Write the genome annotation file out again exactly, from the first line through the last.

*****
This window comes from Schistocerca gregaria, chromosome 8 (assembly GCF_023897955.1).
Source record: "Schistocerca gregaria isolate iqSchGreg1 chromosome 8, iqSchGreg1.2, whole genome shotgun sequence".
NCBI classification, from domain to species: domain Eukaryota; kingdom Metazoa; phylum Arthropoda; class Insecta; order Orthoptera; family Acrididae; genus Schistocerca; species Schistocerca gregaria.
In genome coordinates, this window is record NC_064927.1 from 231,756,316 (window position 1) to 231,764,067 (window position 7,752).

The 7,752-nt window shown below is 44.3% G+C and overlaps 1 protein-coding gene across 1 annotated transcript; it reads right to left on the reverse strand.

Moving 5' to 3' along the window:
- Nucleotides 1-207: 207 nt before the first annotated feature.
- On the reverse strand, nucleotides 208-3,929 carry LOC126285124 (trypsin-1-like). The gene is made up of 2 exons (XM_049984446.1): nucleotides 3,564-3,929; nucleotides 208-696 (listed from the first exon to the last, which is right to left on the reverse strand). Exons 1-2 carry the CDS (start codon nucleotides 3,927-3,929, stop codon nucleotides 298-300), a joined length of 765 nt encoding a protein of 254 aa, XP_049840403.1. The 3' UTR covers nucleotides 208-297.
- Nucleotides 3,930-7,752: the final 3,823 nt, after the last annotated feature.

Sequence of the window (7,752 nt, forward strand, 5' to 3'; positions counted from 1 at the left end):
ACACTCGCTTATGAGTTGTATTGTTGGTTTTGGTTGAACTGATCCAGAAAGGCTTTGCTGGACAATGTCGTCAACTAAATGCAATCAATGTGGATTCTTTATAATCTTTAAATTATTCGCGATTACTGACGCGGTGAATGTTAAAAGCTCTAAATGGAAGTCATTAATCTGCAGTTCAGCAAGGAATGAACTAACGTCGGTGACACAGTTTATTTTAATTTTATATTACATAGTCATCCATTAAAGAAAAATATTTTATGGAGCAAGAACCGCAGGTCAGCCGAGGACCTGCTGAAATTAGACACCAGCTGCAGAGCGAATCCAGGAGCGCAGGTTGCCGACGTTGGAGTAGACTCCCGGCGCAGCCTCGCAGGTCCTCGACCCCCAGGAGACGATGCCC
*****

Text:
This window comes from Schistocerca gregaria, chromosome 8 (assembly GCF_023897955.1).
Source record: "Schistocerca gregaria isolate iqSchGreg1 chromosome 8, iqSchGreg1.2, whole genome shotgun sequence".
NCBI classification, from domain to species: domain Eukaryota; kingdom Metazoa; phylum Arthropoda; class Insecta; order Orthoptera; family Acrididae; genus Schistocerca; species Schistocerca gregaria.
In genome coordinates, this window is record NC_064927.1 from 231,756,316 (window position 1) to 231,764,067 (window position 7,752).

The 7,752-nt window shown below is 44.3% G+C and overlaps 1 protein-coding gene across 1 annotated transcript; it reads right to left on the reverse strand.

Moving 5' to 3' along the window:
- Nucleotides 1-207: 207 nt before the first annotated feature.
- On the reverse strand, nucleotides 208-3,929 carry LOC126285124 (trypsin-1-like). The gene is made up of 2 exons (XM_049984446.1): nucleotides 3,564-3,929; nucleotides 208-696 (listed from the first exon to the last, which is right to left on the reverse strand). Exons 1-2 carry the CDS (start codon nucleotides 3,927-3,929, stop codon nucleotides 298-300), a joined length of 765 nt encoding a protein of 254 aa, XP_049840403.1. The 3' UTR covers nucleotides 208-297.
- Nucleotides 3,930-7,752: the final 3,823 nt, after the last annotated feature.

Sequence of the window (7,752 nt, forward strand, 5' to 3'; positions counted from 1 at the left end):
ACACTCGCTTATGAGTTGTATTGTTGGTTTTGGTTGAACTGATCCAGAAAGGCTTTGCTGGACAATGTCGTCAACTAAATGCAATCAATGTGGATTCTTTATAATCTTTAAATTATTCGCGATTACTGACGCGGTGAATGTTAAAAGCTCTAAATGGAAGTCATTAATCTGCAGTTCAGCAAGGAATGAACTAACGTCGGTGACACAGTTTATTTTAATTTTATATTACATAGTCATCCATTAAAGAAAAATATTTTATGGAGCAAGAACCGCAGGTCAGCCGAGGACCTGCTGAAATTAGACACCAGCTGCAGAGCGAATCCAGGAGCGCAGGTTGCCGACGTTGGAGTAGACTCCCGGCGCAGCCTCGCAGGTCCTCGACCCCCAGGAGACGATGCCC